Judging by the recent demand for flower crowns, flower walls and flower cakes, floristry isn’t…
This week on Home Stories, it’s the colourful Narrabundah abode that interior designer Vanessa Hawes shares with partner, architect Paul Tilse, and her family.
When I was quite young, I recall my dad explaining that when we look after things, they in turn look after us. I know he was referring to human beings and animals in general but at the time we were carefully servicing my prized 1988 hot red Toyota Celica and I couldn’t help but blend the ideas together.
Is it possible that inanimate objects could look after us if we took care of them? I thought so, and despite the lack of logic in that statement I have always treated ‘things’ with the respect I believe they deserve…and I have to say, they have been pretty good to me. So how is this related to this edition of Home Stories? Allow me to explain.
Celebrated interior designer Vanessa Hawes and her architect partner Paul Tilse designed their Narrabundah home, H House, as a duplex townhouse, always with the intention of making one of the duplexes a home.
It was an exciting project that allowed Paul and Vanessa to blend their supreme skill sets to produce a visually stunning and lifestyle-focused home.
H House has been celebrated many times by various design publications and I’m sure that photographer Cass and I had the same wide-eyed expressions as other journalists that have walked in thorough the front doors.
It’s not only the modern lines and flowing spaces that get you—but also the blended minimalism of Japanese ceramics, modern Scandinavian furniture and bursts of Parisian vintage décor.
There is an undertone of timeless concrete greys and warm wooden tones throughout the home which in turn allows all the furniture and decor to sing in harmony.
Those lovely Pierre Paulin Pacha chairs just pop in the lounge room as do the pink Gubi beetle chairs in the dining and the Jardan Valley lounge that stretches in the living area.
The ‘pop’ moments aren’t just reserved for the big pieces and artwork either—all the finer details really own their space too.
Take a closer look at the pale green Japanese tiles in the bathroom with their unique patterns and moulds, or the hand-crafted Tasmanian door handles, or the Gubi multi-light pendants in the bathrooms and bedrooms.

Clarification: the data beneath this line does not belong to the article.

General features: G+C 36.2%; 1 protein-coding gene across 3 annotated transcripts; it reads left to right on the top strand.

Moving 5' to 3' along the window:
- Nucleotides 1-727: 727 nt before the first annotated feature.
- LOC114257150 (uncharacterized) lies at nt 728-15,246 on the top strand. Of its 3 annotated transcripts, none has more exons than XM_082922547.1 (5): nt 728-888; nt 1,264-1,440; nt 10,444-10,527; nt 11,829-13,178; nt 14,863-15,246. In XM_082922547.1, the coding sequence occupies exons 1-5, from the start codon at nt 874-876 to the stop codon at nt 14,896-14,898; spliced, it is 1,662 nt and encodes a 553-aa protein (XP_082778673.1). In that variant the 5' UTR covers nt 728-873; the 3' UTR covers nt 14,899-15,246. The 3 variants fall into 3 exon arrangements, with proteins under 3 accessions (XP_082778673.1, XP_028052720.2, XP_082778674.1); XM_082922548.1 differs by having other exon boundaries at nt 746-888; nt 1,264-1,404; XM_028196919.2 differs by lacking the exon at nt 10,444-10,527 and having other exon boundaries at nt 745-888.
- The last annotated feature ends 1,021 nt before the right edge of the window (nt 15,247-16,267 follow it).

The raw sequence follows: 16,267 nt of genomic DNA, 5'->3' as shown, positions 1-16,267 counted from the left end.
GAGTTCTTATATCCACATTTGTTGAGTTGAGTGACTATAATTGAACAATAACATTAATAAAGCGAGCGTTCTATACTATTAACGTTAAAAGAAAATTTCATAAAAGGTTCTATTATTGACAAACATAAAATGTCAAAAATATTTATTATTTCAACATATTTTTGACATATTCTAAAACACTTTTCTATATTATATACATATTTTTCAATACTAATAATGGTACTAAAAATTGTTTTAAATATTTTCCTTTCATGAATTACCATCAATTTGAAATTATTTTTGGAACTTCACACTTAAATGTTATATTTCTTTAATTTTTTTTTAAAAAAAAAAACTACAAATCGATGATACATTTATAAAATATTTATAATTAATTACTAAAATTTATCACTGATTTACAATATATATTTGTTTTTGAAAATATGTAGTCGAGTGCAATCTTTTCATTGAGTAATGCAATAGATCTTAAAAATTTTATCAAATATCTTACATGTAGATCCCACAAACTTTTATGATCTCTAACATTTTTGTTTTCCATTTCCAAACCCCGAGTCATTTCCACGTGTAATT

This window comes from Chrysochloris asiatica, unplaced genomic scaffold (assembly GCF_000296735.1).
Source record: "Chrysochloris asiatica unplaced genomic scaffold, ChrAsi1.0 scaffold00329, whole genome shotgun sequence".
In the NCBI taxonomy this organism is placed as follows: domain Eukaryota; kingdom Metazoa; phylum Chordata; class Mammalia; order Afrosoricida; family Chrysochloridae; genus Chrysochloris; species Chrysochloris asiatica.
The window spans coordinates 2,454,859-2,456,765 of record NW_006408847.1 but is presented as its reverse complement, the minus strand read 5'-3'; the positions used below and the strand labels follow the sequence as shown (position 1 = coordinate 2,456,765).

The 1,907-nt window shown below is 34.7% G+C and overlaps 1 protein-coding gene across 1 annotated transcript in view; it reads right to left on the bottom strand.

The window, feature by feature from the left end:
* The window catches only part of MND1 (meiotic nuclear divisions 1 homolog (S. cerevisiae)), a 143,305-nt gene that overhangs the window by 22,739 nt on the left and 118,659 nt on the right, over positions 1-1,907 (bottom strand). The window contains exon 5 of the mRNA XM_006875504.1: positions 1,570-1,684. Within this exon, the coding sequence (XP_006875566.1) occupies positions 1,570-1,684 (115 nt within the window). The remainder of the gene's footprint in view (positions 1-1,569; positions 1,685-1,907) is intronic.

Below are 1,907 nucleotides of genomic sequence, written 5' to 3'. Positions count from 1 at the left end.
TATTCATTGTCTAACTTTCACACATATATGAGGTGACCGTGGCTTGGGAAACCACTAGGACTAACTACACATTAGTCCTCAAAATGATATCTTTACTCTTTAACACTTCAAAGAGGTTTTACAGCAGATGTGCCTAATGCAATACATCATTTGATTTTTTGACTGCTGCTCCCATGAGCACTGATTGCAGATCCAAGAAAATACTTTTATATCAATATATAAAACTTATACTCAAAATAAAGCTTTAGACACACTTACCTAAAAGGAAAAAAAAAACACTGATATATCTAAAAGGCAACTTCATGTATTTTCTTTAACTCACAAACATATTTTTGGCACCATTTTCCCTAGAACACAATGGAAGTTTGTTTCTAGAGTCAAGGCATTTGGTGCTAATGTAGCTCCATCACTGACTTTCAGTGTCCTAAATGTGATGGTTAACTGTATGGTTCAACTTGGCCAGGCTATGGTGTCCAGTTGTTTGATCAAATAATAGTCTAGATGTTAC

I wondered aloud if Vanessa found herself to be a challenging client. She explained that, on the one hand, it was difficult to focus so many ideas born out of years in the industry into a single home, but on the other, the excitement of working on your own home overcame any troubles. In fact, the goal of having a multi-zoned space for the family to grow up in provided real clarity.
I also asked Vanessa what her favourite piece in the house was, to which she pointed upwards. “Most-certainly the popped-up wooden ceiling,” she said. “It provides visual warmth and is such a point of difference.”
I have to admit that I did notice the ceiling when we walked into the living space but was too focused on hearing Vanessa’s take on the creative process of interior design to point it out.
What was so interesting about our conversation with Vanessa was her encyclopaedic knowledge of the clients she has worked with and the makers, shops and creatives she has close relationships with.
Her take on design and homes is all about the experiences and connections we as human beings get from the spaces. She spoke about homes in a way that almost made them seem alive.
And here we are at my original point. Our conversation reminded me of that day back in 1988 with my dad.
Vanessa treats her home with real respect and in return it looks after her by providing a feeling of happiness, comfort and belonging. Cass and I could feel it too as we were shown around.
Houses may be inanimate objects, but they do absorb our personalities. Perhaps it’s time to come home and hug the wall, or the door, or the couch—whatever you think has been good to you.
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Editor’s note: This editorial was photographed prior to the ACT 2021 lockdown and current health directives.
Home Stories is brought to you in partnership with ActewAGL.
Read all of Ashley’s Home Stories series here.
Photography: Cass Atkinson. Feature image: Anne Stroud